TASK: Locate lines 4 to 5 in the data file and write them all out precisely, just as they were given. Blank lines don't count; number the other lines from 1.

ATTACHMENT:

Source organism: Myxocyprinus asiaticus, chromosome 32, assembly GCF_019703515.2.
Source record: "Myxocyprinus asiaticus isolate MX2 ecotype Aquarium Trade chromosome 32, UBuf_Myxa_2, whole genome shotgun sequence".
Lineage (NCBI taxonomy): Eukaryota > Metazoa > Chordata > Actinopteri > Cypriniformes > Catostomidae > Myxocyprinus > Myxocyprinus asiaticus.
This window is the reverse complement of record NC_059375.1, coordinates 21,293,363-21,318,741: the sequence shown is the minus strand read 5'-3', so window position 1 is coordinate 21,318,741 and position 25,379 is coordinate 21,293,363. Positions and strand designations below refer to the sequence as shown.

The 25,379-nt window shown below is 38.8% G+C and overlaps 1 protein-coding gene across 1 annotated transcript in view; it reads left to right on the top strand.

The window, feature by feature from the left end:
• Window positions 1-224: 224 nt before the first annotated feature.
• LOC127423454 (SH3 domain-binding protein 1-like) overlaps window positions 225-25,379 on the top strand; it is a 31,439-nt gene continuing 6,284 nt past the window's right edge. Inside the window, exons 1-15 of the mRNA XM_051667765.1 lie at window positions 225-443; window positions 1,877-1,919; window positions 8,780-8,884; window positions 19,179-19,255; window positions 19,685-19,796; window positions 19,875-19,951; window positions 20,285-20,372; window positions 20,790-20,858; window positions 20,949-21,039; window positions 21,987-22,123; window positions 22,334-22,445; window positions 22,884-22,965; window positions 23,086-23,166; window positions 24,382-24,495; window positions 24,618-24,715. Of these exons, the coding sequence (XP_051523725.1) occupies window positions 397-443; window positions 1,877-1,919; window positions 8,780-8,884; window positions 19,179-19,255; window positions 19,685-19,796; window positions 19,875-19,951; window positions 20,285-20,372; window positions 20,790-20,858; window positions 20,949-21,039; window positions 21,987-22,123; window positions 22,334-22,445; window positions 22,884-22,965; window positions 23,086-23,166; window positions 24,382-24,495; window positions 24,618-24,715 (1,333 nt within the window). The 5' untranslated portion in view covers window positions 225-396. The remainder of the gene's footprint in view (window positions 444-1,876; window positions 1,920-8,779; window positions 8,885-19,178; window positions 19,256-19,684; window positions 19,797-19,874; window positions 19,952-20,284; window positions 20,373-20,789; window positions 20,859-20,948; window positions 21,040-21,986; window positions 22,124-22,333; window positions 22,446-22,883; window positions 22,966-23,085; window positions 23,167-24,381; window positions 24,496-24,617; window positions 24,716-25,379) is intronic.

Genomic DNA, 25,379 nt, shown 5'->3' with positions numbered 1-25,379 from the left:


This window is the reverse complement of record NC_059375.1, coordinates 21,293,363-21,318,741: the sequence shown is the minus strand read 5'-3', so window position 1 is coordinate 21,318,741 and position 25,379 is coordinate 21,293,363. Positions and strand designations below refer to the sequence as shown.

The 25,379-nt window shown below is 38.8% G+C and overlaps 1 protein-coding gene across 1 annotated transcript in view; it reads left to right on the top strand.